Protests have rocked Hong Kong, where I live, since early June when one million people took to the streets in a peaceful march against a piece of legislation that, if passed, would have permitted the extradition of fugitives in Hong Kong to Mainland China.
I wasn’t born in Hong Kong, but I have lived here for over a decade. I bought my first home here. I have a Hong Kong Permanent Residence card, giving me nearly all the same rights as any other born-and-bred Hongkonger. I work here. I’ve built a professional and social network here. I’ve put down roots here. What I’m trying to say is Hong Kong is home and I care deeply about it, so watching the protests has been an emotional rollercoaster from inspirational to heartbreaking to fury, then back again.
That rollercoaster hit a new low last Sunday night, July 21. Following a protest in Sheung Wan, the neighbourhood I live in, protesters took the MTR metro service back to their home communities. Many protesters live in the rural areas of Hong Kong, including a village known as Yuen Long. The protesters, clad in black – part of the protester uniform here – arrived at the Yuen Long MTR station and were met by around 100 vicious men in white shirts who proceeded to violently pummel the mostly unarmed protesters. The attacks, the most violent so far, reached a depressing new low. I watched one particular video were a young man begged on his knees not to be hurt; he was shaking with fear, unarmed, and could very well have been a teenager. It was painful to watch. I don’t know when he eventually stepped out of the train car because the video ended shortly after a “white shirt” entered the train and punched him hard, in the face, knocking him right off his feet.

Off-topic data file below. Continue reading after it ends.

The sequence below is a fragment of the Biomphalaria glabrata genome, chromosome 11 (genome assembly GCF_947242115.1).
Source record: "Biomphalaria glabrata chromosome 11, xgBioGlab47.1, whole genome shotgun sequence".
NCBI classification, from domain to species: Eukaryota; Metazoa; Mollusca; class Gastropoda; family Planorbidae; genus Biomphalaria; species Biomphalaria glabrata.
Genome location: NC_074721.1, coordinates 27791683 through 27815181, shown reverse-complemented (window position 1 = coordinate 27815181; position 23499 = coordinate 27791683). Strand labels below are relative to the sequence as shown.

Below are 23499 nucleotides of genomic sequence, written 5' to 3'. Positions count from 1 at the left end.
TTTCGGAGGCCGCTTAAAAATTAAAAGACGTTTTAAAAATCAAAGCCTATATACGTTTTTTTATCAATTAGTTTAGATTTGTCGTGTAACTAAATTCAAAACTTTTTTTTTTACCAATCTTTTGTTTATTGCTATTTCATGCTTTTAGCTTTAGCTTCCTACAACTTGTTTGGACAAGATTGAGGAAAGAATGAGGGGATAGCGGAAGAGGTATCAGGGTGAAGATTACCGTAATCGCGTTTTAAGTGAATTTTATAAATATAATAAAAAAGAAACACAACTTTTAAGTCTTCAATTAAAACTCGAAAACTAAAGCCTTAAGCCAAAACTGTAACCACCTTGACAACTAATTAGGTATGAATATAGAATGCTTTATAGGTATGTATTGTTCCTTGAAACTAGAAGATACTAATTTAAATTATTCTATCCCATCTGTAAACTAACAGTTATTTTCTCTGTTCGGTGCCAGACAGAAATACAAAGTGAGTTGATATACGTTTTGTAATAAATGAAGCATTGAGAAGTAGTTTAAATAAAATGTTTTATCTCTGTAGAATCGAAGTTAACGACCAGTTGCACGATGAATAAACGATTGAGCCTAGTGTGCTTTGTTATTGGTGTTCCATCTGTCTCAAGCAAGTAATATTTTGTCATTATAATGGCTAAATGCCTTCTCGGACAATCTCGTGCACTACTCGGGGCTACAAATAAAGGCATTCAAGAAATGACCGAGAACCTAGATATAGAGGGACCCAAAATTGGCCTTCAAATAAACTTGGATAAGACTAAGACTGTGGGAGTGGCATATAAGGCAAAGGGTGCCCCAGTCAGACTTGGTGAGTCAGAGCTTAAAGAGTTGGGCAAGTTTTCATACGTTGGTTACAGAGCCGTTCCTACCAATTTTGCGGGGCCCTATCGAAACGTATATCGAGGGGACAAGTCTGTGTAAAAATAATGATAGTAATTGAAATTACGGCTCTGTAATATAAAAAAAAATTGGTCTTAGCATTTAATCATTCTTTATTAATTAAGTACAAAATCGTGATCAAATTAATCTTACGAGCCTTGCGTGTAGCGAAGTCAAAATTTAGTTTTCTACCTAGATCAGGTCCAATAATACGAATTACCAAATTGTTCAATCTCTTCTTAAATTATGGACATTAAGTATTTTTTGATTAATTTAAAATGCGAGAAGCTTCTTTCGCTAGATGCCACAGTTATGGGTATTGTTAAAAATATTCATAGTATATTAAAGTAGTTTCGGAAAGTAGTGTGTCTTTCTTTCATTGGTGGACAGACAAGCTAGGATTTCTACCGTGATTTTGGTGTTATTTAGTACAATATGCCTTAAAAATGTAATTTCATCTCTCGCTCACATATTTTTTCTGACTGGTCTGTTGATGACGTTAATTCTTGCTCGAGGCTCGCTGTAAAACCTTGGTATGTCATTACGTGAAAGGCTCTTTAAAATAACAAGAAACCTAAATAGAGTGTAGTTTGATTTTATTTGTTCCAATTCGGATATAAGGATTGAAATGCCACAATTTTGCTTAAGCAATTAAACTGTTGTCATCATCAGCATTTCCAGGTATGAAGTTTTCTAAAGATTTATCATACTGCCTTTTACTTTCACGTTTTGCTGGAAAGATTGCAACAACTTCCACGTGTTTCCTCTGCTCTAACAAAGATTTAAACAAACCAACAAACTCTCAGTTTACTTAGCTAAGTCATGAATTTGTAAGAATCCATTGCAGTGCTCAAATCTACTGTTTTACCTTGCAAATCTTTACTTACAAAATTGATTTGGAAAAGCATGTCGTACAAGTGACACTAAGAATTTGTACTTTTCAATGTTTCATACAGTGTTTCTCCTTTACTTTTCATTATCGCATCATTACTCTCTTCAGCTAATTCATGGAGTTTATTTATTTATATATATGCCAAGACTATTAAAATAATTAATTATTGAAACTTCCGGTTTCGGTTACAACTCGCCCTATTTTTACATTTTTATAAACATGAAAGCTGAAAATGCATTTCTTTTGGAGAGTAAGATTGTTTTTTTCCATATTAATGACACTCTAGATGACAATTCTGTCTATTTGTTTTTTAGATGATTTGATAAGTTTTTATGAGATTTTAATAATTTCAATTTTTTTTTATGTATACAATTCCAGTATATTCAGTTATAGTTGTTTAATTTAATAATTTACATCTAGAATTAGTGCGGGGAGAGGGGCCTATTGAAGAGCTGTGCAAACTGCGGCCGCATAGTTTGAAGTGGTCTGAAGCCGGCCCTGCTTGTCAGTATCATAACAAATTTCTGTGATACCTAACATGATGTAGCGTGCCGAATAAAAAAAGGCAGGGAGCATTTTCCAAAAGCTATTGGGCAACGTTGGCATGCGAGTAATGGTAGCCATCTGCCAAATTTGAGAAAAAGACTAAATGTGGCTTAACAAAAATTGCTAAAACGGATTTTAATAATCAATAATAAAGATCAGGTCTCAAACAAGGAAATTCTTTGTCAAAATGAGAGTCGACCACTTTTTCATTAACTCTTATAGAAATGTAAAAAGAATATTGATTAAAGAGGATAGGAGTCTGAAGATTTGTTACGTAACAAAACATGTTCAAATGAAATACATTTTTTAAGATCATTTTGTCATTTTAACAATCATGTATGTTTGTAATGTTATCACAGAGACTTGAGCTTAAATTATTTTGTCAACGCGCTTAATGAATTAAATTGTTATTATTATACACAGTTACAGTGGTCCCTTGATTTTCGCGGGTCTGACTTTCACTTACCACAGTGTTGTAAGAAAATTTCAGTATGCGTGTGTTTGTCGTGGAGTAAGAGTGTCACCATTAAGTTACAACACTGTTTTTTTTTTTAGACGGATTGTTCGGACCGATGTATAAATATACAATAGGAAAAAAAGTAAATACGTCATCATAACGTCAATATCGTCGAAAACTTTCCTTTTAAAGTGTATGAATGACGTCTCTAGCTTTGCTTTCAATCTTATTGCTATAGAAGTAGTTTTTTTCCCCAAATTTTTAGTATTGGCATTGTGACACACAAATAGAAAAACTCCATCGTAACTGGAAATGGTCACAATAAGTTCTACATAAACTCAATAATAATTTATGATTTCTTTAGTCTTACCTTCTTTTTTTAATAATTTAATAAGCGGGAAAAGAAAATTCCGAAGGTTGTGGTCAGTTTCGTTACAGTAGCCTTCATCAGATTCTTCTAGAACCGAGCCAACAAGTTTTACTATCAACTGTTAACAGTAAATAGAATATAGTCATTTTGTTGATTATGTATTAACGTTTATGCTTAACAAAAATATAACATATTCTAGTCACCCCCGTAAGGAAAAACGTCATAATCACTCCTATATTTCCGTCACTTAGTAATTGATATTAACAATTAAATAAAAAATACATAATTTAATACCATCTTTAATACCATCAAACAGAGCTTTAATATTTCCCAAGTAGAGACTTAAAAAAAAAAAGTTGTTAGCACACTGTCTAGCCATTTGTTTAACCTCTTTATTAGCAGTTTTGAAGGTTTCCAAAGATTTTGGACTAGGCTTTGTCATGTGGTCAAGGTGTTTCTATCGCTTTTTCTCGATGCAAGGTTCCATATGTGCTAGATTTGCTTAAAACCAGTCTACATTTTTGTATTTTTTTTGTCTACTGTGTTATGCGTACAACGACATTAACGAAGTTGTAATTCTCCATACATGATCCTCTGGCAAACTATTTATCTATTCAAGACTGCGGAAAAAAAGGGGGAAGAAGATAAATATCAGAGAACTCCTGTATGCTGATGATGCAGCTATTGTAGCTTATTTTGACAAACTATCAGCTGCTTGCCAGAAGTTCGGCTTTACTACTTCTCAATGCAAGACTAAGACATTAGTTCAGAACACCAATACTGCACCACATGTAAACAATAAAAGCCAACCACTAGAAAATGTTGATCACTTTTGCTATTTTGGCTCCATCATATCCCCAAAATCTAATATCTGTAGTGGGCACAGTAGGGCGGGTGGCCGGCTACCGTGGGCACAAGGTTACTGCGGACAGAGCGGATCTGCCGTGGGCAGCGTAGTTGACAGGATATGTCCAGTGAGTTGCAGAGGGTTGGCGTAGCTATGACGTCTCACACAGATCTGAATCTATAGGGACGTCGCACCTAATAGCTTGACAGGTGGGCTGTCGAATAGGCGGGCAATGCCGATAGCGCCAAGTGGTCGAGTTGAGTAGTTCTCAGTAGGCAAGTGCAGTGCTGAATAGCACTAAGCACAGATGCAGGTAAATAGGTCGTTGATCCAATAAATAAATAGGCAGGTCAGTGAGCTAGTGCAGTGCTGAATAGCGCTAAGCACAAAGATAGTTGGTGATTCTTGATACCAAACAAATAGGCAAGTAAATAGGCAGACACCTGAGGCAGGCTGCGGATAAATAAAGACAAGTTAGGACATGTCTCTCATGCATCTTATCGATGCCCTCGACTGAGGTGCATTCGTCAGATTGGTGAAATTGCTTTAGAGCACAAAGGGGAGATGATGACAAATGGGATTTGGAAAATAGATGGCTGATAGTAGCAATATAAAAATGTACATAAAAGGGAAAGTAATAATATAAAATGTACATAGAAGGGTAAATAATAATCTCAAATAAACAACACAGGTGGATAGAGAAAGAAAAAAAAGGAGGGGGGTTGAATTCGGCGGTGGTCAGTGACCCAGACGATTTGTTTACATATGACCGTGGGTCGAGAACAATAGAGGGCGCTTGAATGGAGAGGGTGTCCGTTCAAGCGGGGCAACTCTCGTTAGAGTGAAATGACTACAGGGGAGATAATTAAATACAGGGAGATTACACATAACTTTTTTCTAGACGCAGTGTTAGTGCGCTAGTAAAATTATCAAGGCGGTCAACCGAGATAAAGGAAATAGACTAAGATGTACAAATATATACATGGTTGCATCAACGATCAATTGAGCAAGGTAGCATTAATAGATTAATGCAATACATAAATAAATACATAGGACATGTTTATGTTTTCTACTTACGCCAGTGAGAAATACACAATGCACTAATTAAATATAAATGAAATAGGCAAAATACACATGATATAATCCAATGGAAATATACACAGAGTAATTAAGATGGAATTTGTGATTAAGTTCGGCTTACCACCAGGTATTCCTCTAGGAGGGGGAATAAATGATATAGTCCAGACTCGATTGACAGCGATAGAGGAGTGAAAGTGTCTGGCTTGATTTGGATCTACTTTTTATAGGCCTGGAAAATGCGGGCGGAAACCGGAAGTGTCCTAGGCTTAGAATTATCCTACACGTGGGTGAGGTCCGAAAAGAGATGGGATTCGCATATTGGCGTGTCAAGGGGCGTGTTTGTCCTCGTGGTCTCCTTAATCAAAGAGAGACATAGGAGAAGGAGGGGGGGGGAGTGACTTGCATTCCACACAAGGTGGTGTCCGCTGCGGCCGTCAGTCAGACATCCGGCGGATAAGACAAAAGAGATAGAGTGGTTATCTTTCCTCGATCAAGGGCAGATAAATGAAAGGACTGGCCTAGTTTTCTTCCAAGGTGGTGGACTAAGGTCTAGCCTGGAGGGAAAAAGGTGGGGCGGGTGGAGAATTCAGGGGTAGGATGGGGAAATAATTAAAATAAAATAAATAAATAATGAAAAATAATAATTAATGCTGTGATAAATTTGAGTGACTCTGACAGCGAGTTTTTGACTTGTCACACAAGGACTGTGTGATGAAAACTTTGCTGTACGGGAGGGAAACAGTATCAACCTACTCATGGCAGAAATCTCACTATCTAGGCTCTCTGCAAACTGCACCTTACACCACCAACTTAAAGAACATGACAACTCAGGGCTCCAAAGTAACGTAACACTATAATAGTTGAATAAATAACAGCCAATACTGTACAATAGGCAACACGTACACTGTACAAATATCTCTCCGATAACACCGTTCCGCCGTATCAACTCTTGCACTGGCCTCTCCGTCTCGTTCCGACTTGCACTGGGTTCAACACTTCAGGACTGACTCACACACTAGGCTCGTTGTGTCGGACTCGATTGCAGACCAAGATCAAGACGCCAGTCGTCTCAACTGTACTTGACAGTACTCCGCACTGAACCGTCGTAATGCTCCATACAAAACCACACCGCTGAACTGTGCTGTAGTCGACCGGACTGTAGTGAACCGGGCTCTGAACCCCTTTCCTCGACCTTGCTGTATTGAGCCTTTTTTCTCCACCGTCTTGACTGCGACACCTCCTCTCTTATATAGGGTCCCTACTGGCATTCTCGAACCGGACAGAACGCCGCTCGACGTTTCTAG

I’ve gotten softer as I get older, and I just couldn’t stomach watching more horrific videos. I know and work with people just like those who got off the train that night facing a bloody, terrifying scene, bracing themselves for violence.
I did come to a very late to this realization though: the best content about the Hong Kong protests — both on-the-ground reporting during the clashes as well as political and economic impacts — is undoubtedly on Twitter, yet few people get to see it. Yes, some Tweets and videos get embedded into news stories from time to time, but that doesn’t nearly do the amount of “reporting” justice. The whole protest ecosystem is represented on Twitter, including protesters using both Chinese and English, the Hong Kong Police Force, journalists, professors, politicians, and other prominent members of society. Not having a Twitter account, or not knowing how to use it, shouldn’t be a barrier to information. Twitter can seem like a noisy, crowded space most of the time, but the reality is few people use it in Hong Kong and its global audience is a tiny fraction of the size of Facebook’s or Instagram’s.
I came across an excellent list of 100 people on Twitter to follow for coverage of the Hong Kong protests by the Taiwan Gazette. They did a fantastic job compiling it, so I’ve taken those names and created a list within Twitter so anyone on the social network can easily add it to their account. It also allows anyone, even those who have never used Twitter and don’t have an account, to follow along.
Links & Resources:
Twitter has crashed on me a couple of times, so if you spot a name missing from the list please give me a shout. I’m also wide open for suggestions, so if there’s somebody you think deserves a mention I’d be happy to add them.